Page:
The Naked Face: Can you read people's thoughts just by looking at them?

I have guest lectured at the local police academy a few times and a lot of the lecture is focused on Terry stops. After reviewing the language from Terry itself, (not a hunch, objective fact reasonable suspicion, etc), I have emphasized this: trust your gut, because your "hunch" is usually backed by objective facts that are so subtle, you don't realize it. Once you do realize the objective facts, lay them out in your report.

I would agree that "through my training and experience..." is used too much by people. But really experienced officers notice things that the average lay person (myself included) would not notice. Heck, that's what the Cleveland Police detective noticed in Terry, a suspicious guy pacing in front of a closed store.
I've only had time to skim the article but it looks interesting. However, I would advise skepticism. Once upon a time your faithful author was an interrogator in the military and received a good bit of training on this sort of thing. There is a good bit of truth to it. However, those who wedded to the idea of using facial expressions and body language almost always overstate its effectiveness.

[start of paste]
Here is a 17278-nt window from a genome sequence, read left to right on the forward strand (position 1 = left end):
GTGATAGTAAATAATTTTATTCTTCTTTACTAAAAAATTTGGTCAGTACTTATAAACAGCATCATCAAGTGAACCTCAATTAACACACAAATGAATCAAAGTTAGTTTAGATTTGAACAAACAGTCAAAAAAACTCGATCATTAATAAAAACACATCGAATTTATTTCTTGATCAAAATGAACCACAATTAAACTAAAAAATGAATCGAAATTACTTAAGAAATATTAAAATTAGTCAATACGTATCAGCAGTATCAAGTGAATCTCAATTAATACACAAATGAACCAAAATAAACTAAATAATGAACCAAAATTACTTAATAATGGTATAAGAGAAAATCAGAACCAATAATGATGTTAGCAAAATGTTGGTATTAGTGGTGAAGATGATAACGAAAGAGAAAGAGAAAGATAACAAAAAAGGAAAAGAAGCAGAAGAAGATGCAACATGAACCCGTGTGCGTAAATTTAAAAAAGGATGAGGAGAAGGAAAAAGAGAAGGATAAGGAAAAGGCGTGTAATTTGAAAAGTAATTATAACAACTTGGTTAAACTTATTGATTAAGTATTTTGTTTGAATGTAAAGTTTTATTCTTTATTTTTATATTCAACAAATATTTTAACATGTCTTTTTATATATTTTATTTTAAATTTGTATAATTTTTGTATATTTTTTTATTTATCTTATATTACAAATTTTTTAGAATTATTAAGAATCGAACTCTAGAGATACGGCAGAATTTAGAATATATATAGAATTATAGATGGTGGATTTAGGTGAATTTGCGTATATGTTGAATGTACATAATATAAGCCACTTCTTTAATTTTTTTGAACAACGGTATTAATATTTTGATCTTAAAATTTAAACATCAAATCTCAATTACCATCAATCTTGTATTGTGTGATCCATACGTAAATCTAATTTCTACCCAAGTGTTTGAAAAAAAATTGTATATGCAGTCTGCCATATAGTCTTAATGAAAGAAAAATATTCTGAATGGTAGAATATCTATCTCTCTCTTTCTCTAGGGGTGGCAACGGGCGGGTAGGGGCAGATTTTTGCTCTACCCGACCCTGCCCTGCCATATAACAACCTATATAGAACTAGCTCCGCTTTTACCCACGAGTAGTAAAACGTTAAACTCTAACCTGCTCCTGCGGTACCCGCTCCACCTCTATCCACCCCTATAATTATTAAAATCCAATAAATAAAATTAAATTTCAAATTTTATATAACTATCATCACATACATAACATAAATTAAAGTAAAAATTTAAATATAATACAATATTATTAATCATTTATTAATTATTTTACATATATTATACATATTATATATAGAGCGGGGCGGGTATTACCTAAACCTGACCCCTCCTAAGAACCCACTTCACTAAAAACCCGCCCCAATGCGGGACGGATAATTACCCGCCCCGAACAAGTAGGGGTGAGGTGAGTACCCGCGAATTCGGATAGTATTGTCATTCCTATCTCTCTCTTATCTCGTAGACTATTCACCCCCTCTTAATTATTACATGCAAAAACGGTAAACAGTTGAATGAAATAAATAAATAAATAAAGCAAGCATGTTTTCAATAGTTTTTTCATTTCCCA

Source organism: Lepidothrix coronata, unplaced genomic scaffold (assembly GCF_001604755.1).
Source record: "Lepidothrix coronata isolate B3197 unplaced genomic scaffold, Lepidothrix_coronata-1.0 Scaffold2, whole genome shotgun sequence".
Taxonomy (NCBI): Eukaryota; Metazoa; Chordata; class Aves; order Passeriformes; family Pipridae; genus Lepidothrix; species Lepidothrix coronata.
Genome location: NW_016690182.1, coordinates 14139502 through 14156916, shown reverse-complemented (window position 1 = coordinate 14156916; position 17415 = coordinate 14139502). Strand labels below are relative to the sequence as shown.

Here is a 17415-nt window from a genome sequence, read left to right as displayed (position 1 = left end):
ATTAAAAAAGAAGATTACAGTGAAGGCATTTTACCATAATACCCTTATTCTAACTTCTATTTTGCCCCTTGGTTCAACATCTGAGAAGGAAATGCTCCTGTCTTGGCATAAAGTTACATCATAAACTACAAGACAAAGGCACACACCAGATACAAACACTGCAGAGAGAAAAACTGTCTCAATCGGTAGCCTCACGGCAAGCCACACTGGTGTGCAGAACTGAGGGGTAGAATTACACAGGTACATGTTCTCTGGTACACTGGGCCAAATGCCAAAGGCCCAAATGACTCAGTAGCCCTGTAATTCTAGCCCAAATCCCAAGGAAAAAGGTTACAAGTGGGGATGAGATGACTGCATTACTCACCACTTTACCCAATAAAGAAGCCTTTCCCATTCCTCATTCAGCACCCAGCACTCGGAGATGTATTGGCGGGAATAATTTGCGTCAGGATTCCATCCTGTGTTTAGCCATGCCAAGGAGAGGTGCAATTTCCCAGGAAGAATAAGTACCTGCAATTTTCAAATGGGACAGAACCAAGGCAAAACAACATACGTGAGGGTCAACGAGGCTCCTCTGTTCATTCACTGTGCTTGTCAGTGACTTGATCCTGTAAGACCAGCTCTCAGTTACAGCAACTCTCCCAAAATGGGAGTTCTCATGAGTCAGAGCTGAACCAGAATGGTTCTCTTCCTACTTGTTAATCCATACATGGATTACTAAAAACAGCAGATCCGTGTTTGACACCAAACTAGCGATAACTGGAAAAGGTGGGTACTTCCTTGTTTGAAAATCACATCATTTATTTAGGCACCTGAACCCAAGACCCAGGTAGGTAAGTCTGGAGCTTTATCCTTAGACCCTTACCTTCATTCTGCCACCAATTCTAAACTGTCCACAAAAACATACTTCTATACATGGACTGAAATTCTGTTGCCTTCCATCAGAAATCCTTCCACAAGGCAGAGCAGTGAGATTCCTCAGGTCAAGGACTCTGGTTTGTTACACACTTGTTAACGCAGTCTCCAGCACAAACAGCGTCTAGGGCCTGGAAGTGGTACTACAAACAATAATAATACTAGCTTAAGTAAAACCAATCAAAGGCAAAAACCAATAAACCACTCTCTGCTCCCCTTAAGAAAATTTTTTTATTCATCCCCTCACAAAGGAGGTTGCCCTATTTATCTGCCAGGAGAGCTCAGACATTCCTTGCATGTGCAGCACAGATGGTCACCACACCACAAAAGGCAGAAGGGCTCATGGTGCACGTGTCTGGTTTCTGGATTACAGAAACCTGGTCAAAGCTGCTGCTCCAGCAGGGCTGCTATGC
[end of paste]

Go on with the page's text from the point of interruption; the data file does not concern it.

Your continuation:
Many, if not most, of the indicators they point to are stress indicators - not signs of lying (same problem exists with polygraphs). Many indicators are societal in nature: looking away can be seen as an indication of a lie or it can be an ingrained manner of dealing with those who are more powerful than you. And often the "indicators" which these researchers point to are so fleeting that they can only be seen when viewed in slow motion; however, the eye is assumed to have caught them and processed them (an iffy proposition). Additionally, many people, by training or by experience, easily mask indicators or simulate false indicators; in tests of this the "reader" is more likely to read the answer from the unaware researcher than the person faking it. Moreover, these things are usually fairly subtle; they are the kind of things you probably wouldn't notice if you were making an initial observation but require time and proximity to observe.